> On Apr 8, 2018, at 14:23, Greg Stark <st...@mit.edu> wrote:
> They consider dirty filesystem buffers when there's
> hardware failure preventing them from being written "a memory leak".

That's not an irrational position.  File system buffers are *not* dedicated 
memory for file system caching; they're being used for that because no one has 
a better use for them at that moment.  If an inability to flush them to disk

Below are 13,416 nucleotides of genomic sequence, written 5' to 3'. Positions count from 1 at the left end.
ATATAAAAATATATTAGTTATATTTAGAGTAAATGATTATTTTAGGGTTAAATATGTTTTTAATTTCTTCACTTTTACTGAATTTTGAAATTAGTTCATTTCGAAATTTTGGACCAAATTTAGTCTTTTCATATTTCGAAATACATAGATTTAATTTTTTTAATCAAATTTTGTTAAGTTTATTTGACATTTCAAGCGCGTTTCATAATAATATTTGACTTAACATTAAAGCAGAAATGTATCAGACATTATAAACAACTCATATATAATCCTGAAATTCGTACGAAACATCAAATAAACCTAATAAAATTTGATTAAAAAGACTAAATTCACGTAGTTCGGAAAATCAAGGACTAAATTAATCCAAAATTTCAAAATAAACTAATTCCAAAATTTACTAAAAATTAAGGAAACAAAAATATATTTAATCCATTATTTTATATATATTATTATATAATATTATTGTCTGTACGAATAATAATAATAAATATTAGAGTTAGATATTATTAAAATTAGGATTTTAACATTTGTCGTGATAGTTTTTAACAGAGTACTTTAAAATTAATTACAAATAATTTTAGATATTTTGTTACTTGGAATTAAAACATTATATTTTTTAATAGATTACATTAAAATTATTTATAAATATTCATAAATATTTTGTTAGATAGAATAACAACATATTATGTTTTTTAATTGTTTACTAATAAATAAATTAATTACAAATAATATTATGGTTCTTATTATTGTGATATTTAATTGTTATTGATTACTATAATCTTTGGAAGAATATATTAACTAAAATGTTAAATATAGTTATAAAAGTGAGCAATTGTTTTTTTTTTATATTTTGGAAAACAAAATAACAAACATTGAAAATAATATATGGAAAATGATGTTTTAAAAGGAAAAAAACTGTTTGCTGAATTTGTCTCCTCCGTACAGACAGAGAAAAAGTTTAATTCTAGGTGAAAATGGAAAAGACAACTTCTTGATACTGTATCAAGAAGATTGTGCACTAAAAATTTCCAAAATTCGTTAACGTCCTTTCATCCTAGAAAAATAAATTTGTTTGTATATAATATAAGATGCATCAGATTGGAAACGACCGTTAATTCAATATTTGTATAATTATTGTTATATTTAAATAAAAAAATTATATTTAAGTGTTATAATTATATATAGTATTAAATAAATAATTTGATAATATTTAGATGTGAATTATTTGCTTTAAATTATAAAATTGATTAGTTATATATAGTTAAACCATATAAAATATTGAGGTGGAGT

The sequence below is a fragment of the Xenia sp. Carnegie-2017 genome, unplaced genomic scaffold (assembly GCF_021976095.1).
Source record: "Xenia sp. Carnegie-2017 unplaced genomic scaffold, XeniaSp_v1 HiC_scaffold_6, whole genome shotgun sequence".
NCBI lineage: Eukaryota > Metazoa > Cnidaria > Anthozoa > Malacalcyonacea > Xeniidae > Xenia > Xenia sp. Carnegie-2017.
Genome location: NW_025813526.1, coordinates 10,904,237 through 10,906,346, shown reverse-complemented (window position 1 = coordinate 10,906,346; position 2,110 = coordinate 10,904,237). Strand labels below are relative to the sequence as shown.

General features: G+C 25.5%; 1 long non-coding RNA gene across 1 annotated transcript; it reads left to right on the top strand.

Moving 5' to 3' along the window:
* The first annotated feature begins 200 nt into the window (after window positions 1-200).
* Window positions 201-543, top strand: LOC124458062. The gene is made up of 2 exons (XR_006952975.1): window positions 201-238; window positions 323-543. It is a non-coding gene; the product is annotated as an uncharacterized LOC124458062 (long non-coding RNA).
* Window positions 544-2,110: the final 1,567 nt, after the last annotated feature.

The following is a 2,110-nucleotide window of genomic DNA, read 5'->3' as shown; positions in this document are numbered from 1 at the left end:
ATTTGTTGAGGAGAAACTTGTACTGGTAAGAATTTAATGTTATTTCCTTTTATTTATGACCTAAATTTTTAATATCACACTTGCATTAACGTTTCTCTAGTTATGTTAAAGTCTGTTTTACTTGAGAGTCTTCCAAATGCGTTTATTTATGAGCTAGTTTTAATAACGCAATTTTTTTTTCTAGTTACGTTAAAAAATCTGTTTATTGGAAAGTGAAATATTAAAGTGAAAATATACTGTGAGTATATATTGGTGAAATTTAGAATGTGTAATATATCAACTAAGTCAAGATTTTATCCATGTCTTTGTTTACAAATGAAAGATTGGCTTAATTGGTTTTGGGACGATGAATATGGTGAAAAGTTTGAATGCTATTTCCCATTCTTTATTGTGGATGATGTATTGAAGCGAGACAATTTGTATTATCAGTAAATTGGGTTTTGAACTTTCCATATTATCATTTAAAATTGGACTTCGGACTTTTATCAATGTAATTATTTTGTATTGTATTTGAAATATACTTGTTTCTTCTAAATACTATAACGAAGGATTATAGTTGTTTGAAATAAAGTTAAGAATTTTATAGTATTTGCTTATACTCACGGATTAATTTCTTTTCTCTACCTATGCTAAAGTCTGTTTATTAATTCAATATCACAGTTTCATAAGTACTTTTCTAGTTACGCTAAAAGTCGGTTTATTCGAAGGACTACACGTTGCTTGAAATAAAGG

meant that they suddenly became pinned memory, a large copy operation to a 
yanked USB drive could result in the system having no more allocatable memory.  
I guess in theory that they could swap them, but swapping out a file system 
buffer in hopes that sometime in the future it could be properly written 
doesn't seem very architecturally sound to me.

-- Christophe Pettus

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